Saturday, November 11 – 8:30AM
Children are watching cartoons. Teenagers are fast asleep. Retail workers are getting ready for their shifts. Parents of young kids are working on their second cup of coffee. Kodiak counsellors are gathering in the lobby of the Hospital for Sick Children in Toronto, talking excitedly about the speaker they are about to see: Richard Lavoie, an internationally renowned speaker on learning disabilities and special education. They are not being paid to attend this event; nor have they been cajoled or even mildly encouraged. This is a grass roots initiative started by a four-year camp veteran and Lavoie enthusiast to gather a group of his respected friends and colleagues to see a personal and professional hero speak about a topic about which they all care deeply. To set the stage, I need to back up a few steps.
Training Week, Camp Kodiak, any year
Part of the orientation for staff members working at Camp Kodiak is deepening our understanding of the challenges our campers experience related to their learning difficulties and cognitive profiles. We examine together the impact of our campers’ disabilities on their social skills, decision making, and so many areas of their lives. We try to see the world through their eyes and anticipate the pitfalls that might await them at camp so that we can mitigate them and plan for the campers’ success. A big part of our training centres on Richard Lavoie’s work—his training videos, books, ideas—because he espouses our central philosophy about working with kids: Our most important job is to make sure that all of the children we work with go to bed each night feeling better about themselves than they did when they woke up that morning. Lavoie uses a metaphor about poker chips for self-esteem; some people have stacks and stacks of poker chips and others have just a handful, and it is our job to give kids as many poker chips as possible throughout the day by appreciating their many strengths and recognizing their many accomplishments. Counsellors talk about poker chips so often with each other that some campers have caught on. Last summer, a camper approached me during Free Play and handed me a poker chip. “Shari, you did a great job with the announcements this morning.” I smiled.
At Camp Kodiak we also use Lavoie’s “social skills autopsy” approach to teaching kids appropriate ways of managing tricky social situations and conflicts. In short, we are big fans.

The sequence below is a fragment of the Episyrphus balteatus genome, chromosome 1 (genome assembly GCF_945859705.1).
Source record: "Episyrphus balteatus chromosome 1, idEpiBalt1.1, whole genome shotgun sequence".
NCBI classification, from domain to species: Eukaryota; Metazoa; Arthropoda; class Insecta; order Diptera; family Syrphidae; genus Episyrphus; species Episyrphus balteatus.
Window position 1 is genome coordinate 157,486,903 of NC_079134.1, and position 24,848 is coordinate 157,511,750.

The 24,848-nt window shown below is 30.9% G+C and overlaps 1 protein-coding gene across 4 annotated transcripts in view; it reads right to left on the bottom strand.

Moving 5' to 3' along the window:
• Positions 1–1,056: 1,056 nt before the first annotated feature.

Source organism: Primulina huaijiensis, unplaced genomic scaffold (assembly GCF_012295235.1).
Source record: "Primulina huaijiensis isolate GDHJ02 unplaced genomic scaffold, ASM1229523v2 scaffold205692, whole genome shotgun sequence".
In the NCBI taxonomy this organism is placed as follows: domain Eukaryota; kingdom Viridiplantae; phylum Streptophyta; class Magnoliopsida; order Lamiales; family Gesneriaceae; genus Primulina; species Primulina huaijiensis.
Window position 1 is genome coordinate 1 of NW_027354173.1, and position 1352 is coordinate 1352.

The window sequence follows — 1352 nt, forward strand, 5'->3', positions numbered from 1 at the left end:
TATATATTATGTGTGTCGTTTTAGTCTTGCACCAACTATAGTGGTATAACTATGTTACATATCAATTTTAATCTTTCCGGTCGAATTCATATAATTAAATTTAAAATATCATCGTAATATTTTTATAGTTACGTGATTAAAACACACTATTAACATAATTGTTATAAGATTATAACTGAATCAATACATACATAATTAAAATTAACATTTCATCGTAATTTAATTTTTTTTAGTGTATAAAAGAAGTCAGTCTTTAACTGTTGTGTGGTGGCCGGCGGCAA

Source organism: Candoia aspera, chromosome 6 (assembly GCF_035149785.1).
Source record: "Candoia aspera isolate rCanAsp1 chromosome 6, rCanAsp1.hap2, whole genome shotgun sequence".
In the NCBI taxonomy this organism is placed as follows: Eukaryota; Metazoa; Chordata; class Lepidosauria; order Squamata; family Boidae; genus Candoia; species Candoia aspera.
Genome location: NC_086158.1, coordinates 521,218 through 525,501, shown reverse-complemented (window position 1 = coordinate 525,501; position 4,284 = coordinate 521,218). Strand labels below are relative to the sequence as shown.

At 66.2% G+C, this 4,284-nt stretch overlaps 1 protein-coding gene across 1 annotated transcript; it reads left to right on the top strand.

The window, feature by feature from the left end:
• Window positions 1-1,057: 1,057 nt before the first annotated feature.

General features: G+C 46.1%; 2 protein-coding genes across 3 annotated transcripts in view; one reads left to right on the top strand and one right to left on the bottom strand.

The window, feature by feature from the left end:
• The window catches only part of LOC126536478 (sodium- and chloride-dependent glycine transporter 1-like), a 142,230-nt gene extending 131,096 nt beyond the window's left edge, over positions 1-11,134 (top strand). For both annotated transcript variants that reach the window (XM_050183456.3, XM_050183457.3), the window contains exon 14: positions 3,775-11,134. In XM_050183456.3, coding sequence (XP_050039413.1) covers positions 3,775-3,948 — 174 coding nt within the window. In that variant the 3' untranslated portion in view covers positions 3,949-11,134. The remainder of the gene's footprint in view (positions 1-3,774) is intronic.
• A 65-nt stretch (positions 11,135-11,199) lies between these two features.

A few summers ago, the Lavoie hero worship became more prominent. Two counsellors showed up to a workshop in white t-shirts with “Lavoie is my boy” written in black marker. I thought they were teasing us. Perhaps they felt that we were overdoing it by showing video clips featuring fashion and hairstyles from the 1980s—they were, perhaps, pushing us to modernize. “No,” they reassured me, “we want more Lavoie.”
That summer they produced a professional t-shirt bearing the “Lavoie is my boy” motto on the front. Dozens of staff members bought it.
Fast forward to this year…
Mark, a beloved Kodiak staff member, posted a link on Facebook to the 22q11.2 conference being hosted at the Hospital for Sick Children and invited Kodiak staff members to attend the keynote address by Richard Lavoie, “Sorry…that seat’s taken”: Helping Children and Youth Develop Effective Social Skills. The response was quick and enthusiastic. People started updating their status that they had bought tickets. One staff member sent his regrets but asked if someone could get him an autograph. Another one nicknamed the event “Lavoielapalooza”.
On October 31, Mark started posting short videos each day to celebrate “The 12 Days of Lavoie”. I had seen them all dozens of times, but I re-watched each and every one. And I wasn’t alone.
This brings me back to the morning of November 11. The Kodiak staff took up a row and a half in the auditorium. Most of them were wearing their Lavoie t-shirts. In fact, Lavoie stopped his talk almost before he started it to comment on the shirts and snap a photo to send to his kids. The crowd was made up mostly of parents, but our group was young professionals—teachers, child and youth workers, even a camp nurse—and university students. Each and every one was excited about the event and the possibility of getting a few words with their hero. Mark handed Lavoie a note after the lecture telling him what an important influence he had been personally and professionally. Lavoie wrote him an email thanking him and assuring Mark that the note would go under his desk blotter where it could be revisited time and again. In his email, Lavoie said of Mark and his Kodiak colleagues that “it is wonderful to know that there are some young professionals who hold my beliefs and will continue my work.”
I couldn’t agree more, and I couldn’t be prouder that they are on our team.